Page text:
It’s been a bad month for place-keeping in Kensington Market. First the Kensington Market Community Land Trust’s (KMCLT) attempt to purchase two buildings on a stretch of Kensington Avenue threatened with land assembly fell through, and then the oddly named Kensington Safe Streets (KSS) was approved at TEYCC despite a concerted effort, and a rare community consensus, against it.
Pedestrianization of Augusta and Baldwin was rolled back to a pilot project to begin in 2024 (the terms of which are vague) and, thanks to a motion by Paula Fletcher, Economic Development and Culture will report on the impacts of the street redesign on small business, but the infrastructure plan — pavers and rolled curbs — remains. Arguably, these elements make the area less safe for pedestrians and more difficult to navigate for those with accessibility needs, while fostering gentrification and creating a more challenging small business environment.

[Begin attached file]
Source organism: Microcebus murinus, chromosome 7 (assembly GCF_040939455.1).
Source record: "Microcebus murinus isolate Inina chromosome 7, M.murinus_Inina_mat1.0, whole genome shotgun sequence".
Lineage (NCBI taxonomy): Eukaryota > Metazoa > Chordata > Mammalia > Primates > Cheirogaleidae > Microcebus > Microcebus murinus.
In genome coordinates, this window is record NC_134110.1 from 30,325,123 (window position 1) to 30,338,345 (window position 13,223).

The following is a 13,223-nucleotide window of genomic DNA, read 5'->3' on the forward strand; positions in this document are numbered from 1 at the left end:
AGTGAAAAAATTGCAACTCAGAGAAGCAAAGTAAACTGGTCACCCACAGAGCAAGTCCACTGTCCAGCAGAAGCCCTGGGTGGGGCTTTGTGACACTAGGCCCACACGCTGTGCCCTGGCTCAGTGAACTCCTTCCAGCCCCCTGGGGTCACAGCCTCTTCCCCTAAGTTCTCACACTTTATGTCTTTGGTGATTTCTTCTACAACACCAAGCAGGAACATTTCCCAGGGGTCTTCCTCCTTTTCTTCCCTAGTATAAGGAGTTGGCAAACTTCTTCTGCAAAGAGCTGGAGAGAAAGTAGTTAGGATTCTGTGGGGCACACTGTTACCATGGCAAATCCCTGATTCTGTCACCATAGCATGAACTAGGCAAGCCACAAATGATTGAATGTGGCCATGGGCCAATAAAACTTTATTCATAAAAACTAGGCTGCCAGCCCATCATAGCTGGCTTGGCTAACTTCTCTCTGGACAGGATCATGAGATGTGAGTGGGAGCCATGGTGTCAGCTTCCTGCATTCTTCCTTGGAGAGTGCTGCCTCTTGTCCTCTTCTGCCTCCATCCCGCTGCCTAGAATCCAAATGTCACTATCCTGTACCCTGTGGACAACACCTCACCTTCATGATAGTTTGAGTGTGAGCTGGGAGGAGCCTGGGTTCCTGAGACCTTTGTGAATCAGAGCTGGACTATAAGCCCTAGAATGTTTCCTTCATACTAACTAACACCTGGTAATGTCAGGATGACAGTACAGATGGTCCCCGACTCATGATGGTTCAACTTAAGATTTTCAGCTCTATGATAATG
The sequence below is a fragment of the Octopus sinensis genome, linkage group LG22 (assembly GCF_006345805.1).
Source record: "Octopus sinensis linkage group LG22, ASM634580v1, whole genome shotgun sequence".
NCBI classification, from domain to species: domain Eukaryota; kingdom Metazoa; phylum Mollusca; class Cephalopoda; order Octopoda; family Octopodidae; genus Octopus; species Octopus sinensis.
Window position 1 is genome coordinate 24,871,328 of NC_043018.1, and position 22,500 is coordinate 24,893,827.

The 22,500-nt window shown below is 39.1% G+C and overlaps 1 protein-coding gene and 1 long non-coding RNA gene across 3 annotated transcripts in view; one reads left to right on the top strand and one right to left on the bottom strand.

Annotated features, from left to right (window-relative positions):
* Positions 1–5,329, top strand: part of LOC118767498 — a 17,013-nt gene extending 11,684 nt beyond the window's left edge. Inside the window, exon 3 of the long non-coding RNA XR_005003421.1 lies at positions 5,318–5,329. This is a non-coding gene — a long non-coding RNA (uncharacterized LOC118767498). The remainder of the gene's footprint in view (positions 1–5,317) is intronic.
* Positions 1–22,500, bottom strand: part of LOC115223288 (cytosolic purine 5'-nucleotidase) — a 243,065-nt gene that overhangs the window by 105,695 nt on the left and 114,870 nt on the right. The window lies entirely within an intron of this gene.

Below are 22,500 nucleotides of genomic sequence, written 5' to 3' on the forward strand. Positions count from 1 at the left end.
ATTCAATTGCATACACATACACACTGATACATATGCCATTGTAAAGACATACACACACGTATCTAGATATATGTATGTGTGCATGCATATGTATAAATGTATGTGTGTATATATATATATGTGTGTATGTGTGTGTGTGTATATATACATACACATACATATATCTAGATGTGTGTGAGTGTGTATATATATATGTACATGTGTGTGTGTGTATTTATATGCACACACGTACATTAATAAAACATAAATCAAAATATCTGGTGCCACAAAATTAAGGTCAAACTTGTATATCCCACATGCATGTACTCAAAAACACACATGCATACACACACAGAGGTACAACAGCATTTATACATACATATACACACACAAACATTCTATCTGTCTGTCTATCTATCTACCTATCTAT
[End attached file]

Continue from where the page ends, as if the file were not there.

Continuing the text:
According to the City’s survey (flawed to the point of absurdity, but anyway), 92% of respondents wanted more pedestrianization. So no one is happy. Does anyone trust the City to plan the chaos and energy of Kensington Market and not wreck it in the process?
I know this city loves the market. It’s disheartening to see the controversy over the Safe Streets Plan unfold in the public sphere as car-loving privileged NIMBY owners vs the public good. It’s as though the market is a disastrously unsafe place in need of fundamental redesign, a redesign being held up by a selfish minority of greedy owners.
That view is a simplification founded on a misunderstanding of the market’s complicated and delicate ecosystem. A market needs deliveries. Customers need to pick up large orders (the kind that can make or break profitability). No one is arguing for more cars in the neighbourhood. It’s not retrograde car-lovers vs progressive thinkers. Most of us live in the market because it’s a good area for pedestrians. I for one, don’t even drive.
Listen to the public deputations at TEYCC on June 23rd (starting at 1:59:00) and you will get a nuanced, complicated view. A community of residents — owners and tenants — and businesses, both those who own their buildings and the more vulnerable who don’t, together, asking for the City to consider the needs and interests of those who make this market work when they fix the streets.